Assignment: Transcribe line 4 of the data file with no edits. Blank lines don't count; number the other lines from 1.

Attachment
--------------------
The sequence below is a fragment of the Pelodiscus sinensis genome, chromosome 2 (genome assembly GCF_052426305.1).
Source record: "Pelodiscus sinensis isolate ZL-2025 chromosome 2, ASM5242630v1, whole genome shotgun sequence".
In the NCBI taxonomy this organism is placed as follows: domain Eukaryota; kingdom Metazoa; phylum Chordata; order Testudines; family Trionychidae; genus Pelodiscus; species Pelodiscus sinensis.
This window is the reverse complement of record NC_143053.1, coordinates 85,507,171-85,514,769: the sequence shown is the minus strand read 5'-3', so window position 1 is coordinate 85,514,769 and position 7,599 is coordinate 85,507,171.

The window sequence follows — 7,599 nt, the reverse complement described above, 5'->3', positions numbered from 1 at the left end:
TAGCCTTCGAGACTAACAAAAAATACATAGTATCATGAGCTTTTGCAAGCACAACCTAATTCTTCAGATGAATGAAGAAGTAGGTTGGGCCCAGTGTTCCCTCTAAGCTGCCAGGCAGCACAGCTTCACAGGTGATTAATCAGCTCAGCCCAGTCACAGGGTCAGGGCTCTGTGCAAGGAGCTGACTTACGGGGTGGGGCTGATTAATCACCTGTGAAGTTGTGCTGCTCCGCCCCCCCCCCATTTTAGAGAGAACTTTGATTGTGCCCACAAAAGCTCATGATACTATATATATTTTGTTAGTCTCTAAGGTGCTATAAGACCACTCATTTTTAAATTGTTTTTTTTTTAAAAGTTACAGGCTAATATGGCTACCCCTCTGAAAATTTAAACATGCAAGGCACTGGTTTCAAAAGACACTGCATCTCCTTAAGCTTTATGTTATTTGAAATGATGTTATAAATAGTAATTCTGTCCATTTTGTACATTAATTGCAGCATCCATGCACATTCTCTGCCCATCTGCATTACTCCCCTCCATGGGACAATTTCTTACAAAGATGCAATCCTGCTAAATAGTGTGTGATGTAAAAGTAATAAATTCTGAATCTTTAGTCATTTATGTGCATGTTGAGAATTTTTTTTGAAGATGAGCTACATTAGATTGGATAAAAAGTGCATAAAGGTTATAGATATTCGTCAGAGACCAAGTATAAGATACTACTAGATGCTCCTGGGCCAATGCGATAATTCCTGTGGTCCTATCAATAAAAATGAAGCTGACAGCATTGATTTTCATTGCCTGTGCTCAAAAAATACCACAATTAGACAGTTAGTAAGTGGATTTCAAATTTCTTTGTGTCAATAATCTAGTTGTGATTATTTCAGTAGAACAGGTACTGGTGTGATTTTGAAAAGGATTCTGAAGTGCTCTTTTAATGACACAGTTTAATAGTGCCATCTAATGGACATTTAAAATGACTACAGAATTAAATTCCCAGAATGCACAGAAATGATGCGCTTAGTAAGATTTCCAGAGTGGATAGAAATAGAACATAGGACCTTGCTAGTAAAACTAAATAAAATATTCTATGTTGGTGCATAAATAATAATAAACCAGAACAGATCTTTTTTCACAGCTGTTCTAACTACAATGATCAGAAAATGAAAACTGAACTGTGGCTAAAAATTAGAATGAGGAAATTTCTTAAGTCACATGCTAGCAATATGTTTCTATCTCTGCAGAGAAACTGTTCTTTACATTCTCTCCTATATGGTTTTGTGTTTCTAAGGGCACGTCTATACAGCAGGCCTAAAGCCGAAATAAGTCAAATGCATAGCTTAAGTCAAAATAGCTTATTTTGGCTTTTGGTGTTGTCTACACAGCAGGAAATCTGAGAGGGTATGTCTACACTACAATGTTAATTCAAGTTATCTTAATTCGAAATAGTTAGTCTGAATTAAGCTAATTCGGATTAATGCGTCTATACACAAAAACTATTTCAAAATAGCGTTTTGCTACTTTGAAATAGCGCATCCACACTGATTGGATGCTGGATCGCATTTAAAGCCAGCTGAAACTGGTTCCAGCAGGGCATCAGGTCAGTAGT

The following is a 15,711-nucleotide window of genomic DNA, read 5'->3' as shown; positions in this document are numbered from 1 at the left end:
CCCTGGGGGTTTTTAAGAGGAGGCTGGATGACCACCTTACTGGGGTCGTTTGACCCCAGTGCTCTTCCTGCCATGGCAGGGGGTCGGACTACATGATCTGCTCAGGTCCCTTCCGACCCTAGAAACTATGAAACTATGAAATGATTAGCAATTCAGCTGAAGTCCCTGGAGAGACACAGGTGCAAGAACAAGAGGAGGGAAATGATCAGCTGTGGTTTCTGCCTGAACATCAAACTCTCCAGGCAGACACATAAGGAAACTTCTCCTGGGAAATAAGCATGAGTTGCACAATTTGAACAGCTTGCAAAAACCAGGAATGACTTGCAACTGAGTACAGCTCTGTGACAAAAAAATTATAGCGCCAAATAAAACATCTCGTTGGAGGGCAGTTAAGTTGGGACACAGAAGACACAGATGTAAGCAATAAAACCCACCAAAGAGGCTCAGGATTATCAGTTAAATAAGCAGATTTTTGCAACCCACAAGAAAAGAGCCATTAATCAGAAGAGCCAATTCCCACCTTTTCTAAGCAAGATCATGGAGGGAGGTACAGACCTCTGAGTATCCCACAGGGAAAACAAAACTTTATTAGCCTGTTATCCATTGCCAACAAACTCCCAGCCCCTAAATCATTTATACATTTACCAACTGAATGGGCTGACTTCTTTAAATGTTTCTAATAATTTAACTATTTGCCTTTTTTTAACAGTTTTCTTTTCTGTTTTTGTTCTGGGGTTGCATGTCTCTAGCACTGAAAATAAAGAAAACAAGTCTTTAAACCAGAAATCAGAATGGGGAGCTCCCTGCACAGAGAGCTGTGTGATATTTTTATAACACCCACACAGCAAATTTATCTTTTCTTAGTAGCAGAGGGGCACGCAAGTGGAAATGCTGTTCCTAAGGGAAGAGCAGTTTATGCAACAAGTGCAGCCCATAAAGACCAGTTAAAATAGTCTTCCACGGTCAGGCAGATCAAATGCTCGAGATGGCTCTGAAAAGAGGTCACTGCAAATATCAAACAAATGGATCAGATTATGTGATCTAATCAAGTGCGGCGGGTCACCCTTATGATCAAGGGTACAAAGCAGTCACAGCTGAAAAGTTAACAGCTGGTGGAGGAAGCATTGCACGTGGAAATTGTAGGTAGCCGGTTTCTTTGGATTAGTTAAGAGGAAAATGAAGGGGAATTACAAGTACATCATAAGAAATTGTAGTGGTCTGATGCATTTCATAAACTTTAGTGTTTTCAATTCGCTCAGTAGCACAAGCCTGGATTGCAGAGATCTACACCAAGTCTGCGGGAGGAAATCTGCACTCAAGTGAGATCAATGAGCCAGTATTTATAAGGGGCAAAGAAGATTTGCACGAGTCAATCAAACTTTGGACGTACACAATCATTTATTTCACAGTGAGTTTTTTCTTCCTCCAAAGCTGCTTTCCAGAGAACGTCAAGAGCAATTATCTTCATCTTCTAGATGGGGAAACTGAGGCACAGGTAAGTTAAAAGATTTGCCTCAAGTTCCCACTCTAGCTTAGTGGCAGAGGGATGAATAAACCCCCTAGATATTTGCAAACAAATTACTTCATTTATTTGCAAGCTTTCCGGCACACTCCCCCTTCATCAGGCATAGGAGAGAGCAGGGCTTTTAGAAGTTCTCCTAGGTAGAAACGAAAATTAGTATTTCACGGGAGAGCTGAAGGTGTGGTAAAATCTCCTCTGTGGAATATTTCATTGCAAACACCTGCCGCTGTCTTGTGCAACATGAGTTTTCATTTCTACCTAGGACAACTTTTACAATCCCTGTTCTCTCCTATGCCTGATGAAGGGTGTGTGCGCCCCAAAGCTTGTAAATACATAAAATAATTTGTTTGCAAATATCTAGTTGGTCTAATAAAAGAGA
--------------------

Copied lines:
This window is the reverse complement of record NC_143053.1, coordinates 85,507,171-85,514,769: the sequence shown is the minus strand read 5'-3', so window position 1 is coordinate 85,514,769 and position 7,599 is coordinate 85,507,171.